Catholic Encyclopedia (1913)/Andrea Doria
Genoese admiral and statesman, b. at Oneglia, Italy, 1468; d. at Genoa, 1560. His family belonged to the magnae quatuor prosapiae who disputed among themselves for the supremacy in Genoa, but the Adorni and Fregosi of the opposing faction excluded the Doria from power. At first Genoa sought union with France; then, in 1464, Louis XI ceded it to the Duke of Milan. Doria's early years were trying ones; his father died young, and his mother placed him under the guardianship of a relation who was captain of the guard to Pope Innocent VIII. Thus began the active, adventurous career that was destined to make Andrea Doria one of the most important personages of Europe in the sixteenth century.
Like many Italians of his day, Doria was at first a condottiere. He commenced by serving (1487-1492) in the guards of Innocent VIII, then in the Neapolitan army of Alfonso of Aragon, to whom he alone remained faithful after the conquest of Naples by Charles VIII (1495). He next joined the Order of the Knights of St. John of Jerusalem and made a pilgrimage to the Holy Land; after this he entered the service of Jean de La Rovère, leader of the French troops of the Kingdom of Naples, and had as his opponent Gonsalvo de Cordova, the most renowned general of the time. In 1503 Doria was able to re-enter Genoa, where order had been restored by Louis XII, and set out to subdue the Corsicans, then in revolt. On his return the Genoese entrusted him with the reorganization of their fleet. Doria now abandoned land service for that of the sea and, arming eight galleys at his own expense, constituted himself an independent naval power. During the years 1507 to 1519 he traversed the Western Mediterranean with his fleet, and, having overpowered the Barbary Corsairs and captured several of their chiefs, among them the famous Cadolin, returned to Genoa laden with booty.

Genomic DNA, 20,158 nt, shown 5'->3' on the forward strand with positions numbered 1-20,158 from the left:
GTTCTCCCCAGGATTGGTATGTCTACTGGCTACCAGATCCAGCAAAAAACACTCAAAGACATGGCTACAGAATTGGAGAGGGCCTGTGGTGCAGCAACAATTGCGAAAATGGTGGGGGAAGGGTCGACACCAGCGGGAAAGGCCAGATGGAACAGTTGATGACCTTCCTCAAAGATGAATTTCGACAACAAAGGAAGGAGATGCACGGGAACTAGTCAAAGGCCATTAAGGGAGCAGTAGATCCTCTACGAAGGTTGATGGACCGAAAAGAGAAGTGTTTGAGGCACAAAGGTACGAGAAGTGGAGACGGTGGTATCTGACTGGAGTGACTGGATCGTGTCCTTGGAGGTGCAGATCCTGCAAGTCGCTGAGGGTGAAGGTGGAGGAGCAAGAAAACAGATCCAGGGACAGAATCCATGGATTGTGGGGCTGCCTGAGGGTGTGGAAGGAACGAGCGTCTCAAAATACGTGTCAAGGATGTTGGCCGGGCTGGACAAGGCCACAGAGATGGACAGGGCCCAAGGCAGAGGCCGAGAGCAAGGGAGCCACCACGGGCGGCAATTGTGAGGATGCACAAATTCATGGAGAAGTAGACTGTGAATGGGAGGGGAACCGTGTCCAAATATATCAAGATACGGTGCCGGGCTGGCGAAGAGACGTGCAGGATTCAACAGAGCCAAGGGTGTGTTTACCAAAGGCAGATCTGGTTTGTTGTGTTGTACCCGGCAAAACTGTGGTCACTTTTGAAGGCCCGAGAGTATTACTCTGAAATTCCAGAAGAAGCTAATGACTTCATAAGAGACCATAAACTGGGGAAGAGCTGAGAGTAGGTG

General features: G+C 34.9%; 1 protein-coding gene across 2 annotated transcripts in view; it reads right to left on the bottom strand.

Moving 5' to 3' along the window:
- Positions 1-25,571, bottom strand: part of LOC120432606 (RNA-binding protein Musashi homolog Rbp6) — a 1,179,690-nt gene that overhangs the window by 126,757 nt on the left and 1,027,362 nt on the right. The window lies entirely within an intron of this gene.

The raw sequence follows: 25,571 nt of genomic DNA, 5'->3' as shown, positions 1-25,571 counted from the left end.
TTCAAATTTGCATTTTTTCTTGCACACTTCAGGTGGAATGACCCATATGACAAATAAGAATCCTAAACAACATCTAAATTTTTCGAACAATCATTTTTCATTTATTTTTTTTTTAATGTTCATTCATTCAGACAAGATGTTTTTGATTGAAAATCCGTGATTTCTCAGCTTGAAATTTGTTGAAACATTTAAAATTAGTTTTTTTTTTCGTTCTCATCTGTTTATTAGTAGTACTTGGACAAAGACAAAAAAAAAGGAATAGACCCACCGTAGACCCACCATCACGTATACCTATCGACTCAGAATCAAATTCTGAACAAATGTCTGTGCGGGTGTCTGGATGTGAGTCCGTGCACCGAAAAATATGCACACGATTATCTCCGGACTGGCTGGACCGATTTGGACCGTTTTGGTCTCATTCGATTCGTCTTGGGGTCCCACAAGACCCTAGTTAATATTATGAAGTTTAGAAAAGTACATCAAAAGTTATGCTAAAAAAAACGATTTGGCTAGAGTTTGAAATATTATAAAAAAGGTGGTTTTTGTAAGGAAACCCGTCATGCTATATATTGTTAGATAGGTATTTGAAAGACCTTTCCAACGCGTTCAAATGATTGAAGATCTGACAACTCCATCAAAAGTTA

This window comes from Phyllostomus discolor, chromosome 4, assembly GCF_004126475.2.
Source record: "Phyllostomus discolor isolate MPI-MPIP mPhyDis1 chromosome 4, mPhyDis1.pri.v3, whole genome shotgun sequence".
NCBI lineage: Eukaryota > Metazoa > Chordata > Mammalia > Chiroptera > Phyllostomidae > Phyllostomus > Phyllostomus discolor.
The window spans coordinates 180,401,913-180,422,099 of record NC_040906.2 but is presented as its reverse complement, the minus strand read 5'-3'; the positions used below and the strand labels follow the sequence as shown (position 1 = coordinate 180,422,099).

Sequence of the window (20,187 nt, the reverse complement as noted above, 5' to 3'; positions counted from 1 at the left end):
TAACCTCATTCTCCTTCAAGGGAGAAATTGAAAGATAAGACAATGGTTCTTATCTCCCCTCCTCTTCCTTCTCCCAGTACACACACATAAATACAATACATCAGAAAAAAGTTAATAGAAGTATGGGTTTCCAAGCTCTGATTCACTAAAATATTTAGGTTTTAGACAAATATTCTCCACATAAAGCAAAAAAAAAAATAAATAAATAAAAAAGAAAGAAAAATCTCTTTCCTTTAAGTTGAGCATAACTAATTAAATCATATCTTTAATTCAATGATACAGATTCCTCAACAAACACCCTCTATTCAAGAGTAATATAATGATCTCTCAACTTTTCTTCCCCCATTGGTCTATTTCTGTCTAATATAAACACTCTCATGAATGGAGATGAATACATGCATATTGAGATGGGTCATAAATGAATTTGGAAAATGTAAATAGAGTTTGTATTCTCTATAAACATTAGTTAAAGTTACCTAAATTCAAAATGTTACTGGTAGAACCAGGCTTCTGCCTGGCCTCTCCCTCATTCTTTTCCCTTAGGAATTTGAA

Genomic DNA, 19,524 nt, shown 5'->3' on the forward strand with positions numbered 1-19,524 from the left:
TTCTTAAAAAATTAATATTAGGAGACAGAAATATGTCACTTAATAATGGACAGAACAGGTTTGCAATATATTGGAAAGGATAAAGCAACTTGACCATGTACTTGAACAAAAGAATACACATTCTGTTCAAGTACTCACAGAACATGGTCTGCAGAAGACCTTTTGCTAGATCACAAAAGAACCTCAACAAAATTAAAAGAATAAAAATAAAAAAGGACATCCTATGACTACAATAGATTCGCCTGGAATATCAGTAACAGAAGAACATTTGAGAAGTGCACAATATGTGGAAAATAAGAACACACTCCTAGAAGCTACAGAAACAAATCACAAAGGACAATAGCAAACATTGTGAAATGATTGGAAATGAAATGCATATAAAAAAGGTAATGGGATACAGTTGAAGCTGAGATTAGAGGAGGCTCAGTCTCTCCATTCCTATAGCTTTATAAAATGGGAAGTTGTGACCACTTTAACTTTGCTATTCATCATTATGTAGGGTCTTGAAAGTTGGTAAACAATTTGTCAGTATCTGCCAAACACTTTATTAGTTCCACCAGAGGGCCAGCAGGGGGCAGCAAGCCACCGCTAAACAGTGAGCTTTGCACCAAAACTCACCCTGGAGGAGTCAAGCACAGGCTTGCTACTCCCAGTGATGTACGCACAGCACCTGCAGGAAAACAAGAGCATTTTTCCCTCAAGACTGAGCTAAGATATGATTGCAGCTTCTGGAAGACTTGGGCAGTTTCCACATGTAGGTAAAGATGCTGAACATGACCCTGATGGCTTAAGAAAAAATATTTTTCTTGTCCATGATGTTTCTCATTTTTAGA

On account of the civil discords in Genoa, Doria withdrew with twelve corsair galleys that he had seized, the crews of which would now acknowledge no other chief, and entered the service of Francis I, who appointed him "governor-general of the galleys of France". In 1524 he raised the blockade of Marseilles, then besieged by Charles V, and, after the battle of Pavia, gathered together the remnants of the French army (1525). He then became commander of the galleys of Clement VII; in 1527 re-entered the service of France and compelled Genoa to acknowledge the authority of Francis I. But in 1528 he quarrelled with the King of France, who did not pay him faithfully. Recalling Filippo Doria, his nephew, who was besieging Naples with his uncle's fleet, Andrea agreed to enter the service of Charles V, and began to re-establish order in Genoa, where he was received with enthusiasm (12 September, 1528). After breaking up the ancient noble clans, he set up a new social division and an aristocratic constitution which continued in force, with but few modifications until 1798. Absolute head of the naval forces of the house of Austria, he directed the maritime struggle against the Turks and the Barbary pirates; in 1532, just when Solyman threatened Hungary, Doria landed on the coast of Greece, took Coron and Patras, and even meditated an attack on Constantinople. In 1535 he co-operated in the siege of Tunis; in 1536 as head of the united squadron, made up of the ships of the pope, Venice, and the Knights of Malta, he surprised the famous Barbarossa in the Gulf of Arta and then allowed him to escape. Loaded with honours by Charles V, Doria retired to the territory of Genoa and lived in the beautiful palace he had built at Fassolo, where he dispensed royal hospitality to Charles V and Philip II. He was greatly revered by his fellow-citizens, yet, in 1547, he suppressed with much cruelty the conspiracy formed by some discontented nobles, the Fieschi and the Cibò. Doria's tomb, decorated by Montorsoli, is in the church of San Matteo, but his colossal statue, which was erected in 1540, was overthrown and broken in 1797.